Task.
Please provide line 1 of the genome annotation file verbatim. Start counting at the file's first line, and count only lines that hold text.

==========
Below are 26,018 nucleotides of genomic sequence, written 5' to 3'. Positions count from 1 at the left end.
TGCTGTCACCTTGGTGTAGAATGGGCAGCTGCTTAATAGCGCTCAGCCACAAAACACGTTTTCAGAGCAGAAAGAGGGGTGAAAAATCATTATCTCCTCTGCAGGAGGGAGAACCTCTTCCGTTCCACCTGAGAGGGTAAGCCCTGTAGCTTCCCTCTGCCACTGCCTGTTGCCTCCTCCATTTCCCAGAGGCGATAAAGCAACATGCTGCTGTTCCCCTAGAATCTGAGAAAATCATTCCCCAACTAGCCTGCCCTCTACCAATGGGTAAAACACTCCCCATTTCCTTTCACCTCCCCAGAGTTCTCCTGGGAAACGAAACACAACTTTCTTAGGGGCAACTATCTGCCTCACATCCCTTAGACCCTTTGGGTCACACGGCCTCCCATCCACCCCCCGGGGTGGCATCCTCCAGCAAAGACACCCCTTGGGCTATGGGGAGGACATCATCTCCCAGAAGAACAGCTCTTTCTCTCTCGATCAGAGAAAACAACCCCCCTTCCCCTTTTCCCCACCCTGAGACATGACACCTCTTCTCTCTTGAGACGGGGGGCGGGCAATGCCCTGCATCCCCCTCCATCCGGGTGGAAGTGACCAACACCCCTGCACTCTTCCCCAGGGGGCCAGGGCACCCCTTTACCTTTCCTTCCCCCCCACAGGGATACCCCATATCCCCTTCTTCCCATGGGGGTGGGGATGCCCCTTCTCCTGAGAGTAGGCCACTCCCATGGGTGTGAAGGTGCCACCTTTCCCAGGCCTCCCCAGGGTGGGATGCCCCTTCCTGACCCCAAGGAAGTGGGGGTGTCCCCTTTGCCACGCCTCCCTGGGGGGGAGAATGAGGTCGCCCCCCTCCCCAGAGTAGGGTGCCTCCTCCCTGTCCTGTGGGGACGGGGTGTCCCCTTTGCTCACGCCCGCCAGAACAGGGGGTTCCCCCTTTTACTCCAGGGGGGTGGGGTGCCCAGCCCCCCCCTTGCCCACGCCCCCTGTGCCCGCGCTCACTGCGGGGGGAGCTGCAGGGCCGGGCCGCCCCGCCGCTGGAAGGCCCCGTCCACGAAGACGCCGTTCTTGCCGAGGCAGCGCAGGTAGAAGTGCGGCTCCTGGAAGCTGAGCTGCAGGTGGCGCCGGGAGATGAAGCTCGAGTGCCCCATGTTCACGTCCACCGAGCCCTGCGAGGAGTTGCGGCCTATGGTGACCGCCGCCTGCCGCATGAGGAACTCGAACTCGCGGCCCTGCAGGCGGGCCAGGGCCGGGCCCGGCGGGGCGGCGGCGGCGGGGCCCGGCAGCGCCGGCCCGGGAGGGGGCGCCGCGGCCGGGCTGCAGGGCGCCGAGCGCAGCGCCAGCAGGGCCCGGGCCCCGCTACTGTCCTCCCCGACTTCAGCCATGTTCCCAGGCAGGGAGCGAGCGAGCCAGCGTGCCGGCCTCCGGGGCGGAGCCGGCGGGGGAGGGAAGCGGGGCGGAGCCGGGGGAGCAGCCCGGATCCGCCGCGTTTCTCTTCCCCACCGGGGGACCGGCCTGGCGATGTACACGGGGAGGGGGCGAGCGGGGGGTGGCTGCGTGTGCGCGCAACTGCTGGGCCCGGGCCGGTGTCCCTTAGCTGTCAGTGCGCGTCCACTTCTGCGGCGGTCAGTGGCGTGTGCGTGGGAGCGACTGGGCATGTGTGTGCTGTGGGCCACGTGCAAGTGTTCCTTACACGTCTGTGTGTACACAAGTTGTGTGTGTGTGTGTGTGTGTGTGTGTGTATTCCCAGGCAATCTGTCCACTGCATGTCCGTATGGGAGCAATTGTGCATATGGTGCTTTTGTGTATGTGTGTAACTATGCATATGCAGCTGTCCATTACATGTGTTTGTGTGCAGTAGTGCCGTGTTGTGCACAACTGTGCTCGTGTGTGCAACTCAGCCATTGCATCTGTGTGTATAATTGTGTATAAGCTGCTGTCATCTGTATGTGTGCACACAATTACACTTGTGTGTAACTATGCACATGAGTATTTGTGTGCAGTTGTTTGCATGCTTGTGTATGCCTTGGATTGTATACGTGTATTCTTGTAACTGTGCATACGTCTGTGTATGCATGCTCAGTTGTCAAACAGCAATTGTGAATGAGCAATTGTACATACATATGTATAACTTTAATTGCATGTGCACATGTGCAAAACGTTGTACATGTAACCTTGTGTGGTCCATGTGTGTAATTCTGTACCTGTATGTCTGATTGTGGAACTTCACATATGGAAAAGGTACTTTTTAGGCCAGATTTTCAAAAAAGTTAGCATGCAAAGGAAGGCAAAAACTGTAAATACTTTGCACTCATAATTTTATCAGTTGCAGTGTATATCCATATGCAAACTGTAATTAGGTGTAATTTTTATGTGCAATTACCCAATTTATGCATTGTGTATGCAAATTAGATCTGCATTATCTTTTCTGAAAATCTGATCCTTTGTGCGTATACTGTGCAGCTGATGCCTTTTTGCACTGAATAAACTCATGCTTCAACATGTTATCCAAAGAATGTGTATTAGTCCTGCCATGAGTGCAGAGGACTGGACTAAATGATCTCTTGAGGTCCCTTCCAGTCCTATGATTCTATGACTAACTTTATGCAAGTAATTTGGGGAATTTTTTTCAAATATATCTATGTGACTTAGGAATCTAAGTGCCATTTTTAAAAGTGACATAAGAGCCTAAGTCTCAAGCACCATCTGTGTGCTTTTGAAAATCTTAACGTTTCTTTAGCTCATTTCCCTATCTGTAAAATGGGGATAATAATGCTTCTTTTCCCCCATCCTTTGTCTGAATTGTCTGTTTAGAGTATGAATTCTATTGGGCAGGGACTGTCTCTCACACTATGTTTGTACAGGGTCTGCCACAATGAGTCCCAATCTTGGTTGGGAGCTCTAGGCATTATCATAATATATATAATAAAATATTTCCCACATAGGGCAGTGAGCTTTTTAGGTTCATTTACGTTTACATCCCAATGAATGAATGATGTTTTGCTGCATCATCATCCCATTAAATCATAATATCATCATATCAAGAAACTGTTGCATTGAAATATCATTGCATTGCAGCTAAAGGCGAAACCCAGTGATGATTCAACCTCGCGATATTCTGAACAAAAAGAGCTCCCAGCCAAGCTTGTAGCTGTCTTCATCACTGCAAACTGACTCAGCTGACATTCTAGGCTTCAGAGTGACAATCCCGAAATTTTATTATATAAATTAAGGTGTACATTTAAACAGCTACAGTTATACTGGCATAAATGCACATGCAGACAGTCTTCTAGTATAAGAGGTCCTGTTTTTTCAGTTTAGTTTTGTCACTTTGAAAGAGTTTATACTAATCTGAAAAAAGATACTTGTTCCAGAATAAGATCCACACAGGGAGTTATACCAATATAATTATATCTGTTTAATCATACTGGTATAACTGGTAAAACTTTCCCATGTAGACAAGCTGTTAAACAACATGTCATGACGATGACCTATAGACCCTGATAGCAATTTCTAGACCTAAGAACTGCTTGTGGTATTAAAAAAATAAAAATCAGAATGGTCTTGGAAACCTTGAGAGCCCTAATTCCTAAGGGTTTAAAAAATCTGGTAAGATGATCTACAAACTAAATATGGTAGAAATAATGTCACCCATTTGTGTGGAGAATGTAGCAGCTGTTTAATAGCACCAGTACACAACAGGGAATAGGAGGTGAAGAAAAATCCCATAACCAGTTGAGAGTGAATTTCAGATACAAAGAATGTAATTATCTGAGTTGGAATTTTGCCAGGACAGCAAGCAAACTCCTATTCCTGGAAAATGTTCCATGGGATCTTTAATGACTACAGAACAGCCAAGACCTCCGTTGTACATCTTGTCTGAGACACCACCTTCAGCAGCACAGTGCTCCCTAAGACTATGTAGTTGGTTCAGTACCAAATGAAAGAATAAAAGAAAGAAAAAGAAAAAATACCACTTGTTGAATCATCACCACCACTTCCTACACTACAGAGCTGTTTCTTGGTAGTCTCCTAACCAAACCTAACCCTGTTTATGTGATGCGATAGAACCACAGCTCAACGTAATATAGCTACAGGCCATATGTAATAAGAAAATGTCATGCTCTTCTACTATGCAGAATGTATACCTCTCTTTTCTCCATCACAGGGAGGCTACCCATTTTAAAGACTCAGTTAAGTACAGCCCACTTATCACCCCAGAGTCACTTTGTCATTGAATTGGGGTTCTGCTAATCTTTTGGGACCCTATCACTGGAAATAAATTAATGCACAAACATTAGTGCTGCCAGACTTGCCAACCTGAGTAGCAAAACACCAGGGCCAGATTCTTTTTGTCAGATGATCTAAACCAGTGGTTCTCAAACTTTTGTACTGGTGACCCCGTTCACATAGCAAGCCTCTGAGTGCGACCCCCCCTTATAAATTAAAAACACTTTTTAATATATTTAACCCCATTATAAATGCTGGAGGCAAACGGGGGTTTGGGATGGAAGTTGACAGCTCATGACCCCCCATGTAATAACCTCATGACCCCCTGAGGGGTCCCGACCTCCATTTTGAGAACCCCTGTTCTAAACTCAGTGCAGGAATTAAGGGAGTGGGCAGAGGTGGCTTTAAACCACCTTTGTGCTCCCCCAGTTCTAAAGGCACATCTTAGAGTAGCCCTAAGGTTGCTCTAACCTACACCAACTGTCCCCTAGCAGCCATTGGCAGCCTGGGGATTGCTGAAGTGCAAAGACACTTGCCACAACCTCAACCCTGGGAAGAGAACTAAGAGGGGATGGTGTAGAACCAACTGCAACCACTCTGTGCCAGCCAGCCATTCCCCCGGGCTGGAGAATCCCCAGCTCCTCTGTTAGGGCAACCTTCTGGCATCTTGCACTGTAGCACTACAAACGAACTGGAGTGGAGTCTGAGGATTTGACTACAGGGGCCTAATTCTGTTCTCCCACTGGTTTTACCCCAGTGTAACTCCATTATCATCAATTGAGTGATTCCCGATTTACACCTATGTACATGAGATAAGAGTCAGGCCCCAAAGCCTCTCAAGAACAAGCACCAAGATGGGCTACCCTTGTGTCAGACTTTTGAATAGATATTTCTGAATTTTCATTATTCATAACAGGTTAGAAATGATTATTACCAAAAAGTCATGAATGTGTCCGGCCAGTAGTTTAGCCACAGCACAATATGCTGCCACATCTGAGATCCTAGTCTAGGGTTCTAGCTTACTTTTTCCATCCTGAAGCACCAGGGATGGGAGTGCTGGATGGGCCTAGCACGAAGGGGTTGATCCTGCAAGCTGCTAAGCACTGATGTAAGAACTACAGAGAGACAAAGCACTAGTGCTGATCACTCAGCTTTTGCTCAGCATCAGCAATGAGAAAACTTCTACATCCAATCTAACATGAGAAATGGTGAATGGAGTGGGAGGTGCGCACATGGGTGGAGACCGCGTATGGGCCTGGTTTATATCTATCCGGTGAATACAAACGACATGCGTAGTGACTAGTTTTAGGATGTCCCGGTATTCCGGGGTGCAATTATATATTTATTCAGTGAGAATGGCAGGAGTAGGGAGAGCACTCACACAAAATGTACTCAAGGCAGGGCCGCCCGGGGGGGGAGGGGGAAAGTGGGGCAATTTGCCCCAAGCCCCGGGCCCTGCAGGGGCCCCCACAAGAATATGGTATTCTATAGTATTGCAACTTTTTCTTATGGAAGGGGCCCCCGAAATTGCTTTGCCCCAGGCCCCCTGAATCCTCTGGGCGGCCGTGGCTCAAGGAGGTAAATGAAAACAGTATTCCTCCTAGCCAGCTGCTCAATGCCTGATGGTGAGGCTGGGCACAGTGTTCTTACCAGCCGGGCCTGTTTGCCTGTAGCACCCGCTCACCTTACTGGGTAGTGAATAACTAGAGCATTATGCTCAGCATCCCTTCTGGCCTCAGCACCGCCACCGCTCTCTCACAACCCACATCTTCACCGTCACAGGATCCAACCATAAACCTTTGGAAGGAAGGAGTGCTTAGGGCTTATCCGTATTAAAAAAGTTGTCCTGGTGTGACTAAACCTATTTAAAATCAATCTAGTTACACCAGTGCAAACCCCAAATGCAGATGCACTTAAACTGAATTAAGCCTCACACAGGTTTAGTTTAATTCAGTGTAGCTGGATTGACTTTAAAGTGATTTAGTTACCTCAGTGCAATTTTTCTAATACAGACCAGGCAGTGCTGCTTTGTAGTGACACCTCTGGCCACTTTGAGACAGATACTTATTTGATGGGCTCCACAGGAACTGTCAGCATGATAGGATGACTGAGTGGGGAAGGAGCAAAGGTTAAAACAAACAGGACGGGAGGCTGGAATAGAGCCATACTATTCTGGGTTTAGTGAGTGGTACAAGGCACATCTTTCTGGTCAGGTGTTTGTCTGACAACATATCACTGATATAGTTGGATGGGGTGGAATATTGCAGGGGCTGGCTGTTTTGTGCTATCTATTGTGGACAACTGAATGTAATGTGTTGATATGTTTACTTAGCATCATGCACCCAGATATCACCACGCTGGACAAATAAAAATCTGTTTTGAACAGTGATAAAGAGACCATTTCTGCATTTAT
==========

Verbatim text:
Below are 26,018 nucleotides of genomic sequence, written 5' to 3'. Positions count from 1 at the left end.